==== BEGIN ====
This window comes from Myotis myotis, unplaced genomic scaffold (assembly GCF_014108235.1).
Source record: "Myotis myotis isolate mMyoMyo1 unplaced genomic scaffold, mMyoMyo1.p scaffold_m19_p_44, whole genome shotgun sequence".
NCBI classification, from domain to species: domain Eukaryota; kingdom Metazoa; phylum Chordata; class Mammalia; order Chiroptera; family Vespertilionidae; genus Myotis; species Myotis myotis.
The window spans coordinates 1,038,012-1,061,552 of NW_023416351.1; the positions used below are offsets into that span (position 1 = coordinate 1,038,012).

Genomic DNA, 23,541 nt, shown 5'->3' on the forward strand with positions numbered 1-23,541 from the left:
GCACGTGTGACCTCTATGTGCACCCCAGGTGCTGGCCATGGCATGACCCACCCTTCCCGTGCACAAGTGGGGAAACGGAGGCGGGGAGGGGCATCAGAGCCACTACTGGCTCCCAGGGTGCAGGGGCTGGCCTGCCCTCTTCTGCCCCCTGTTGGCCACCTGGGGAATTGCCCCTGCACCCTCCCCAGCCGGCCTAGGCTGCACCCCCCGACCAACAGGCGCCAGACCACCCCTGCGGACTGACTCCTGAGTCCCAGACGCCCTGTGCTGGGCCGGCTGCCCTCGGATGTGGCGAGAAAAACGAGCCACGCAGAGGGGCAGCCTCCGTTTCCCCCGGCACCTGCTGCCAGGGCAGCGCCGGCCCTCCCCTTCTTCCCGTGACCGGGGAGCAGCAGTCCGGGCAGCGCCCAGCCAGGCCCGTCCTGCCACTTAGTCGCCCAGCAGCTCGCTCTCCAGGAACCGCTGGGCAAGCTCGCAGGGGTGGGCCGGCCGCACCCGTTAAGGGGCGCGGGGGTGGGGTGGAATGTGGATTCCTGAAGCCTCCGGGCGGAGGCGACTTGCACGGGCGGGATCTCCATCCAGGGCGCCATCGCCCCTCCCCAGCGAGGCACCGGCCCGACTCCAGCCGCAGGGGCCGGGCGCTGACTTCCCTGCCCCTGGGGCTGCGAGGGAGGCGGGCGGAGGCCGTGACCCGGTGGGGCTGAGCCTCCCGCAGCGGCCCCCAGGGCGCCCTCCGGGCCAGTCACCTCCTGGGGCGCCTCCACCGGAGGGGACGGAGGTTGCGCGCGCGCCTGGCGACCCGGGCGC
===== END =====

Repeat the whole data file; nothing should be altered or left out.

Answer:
This window comes from Myotis myotis, unplaced genomic scaffold (assembly GCF_014108235.1).
Source record: "Myotis myotis isolate mMyoMyo1 unplaced genomic scaffold, mMyoMyo1.p scaffold_m19_p_44, whole genome shotgun sequence".
NCBI classification, from domain to species: domain Eukaryota; kingdom Metazoa; phylum Chordata; class Mammalia; order Chiroptera; family Vespertilionidae; genus Myotis; species Myotis myotis.
The window spans coordinates 1,038,012-1,061,552 of NW_023416351.1; the positions used below are offsets into that span (position 1 = coordinate 1,038,012).

Genomic DNA, 23,541 nt, shown 5'->3' on the forward strand with positions numbered 1-23,541 from the left:
GCACGTGTGACCTCTATGTGCACCCCAGGTGCTGGCCATGGCATGACCCACCCTTCCCGTGCACAAGTGGGGAAACGGAGGCGGGGAGGGGCATCAGAGCCACTACTGGCTCCCAGGGTGCAGGGGCTGGCCTGCCCTCTTCTGCCCCCTGTTGGCCACCTGGGGAATTGCCCCTGCACCCTCCCCAGCCGGCCTAGGCTGCACCCCCCGACCAACAGGCGCCAGACCACCCCTGCGGACTGACTCCTGAGTCCCAGACGCCCTGTGCTGGGCCGGCTGCCCTCGGATGTGGCGAGAAAAACGAGCCACGCAGAGGGGCAGCCTCCGTTTCCCCCGGCACCTGCTGCCAGGGCAGCGCCGGCCCTCCCCTTCTTCCCGTGACCGGGGAGCAGCAGTCCGGGCAGCGCCCAGCCAGGCCCGTCCTGCCACTTAGTCGCCCAGCAGCTCGCTCTCCAGGAACCGCTGGGCAAGCTCGCAGGGGTGGGCCGGCCGCACCCGTTAAGGGGCGCGGGGGTGGGGTGGAATGTGGATTCCTGAAGCCTCCGGGCGGAGGCGACTTGCACGGGCGGGATCTCCATCCAGGGCGCCATCGCCCCTCCCCAGCGAGGCACCGGCCCGACTCCAGCCGCAGGGGCCGGGCGCTGACTTCCCTGCCCCTGGGGCTGCGAGGGAGGCGGGCGGAGGCCGTGACCCGGTGGGGCTGAGCCTCCCGCAGCGGCCCCCAGGGCGCCCTCCGGGCCAGTCACCTCCTGGGGCGCCTCCACCGGAGGGGACGGAGGTTGCGCGCGCGCCTGGCGACCCGGGCGC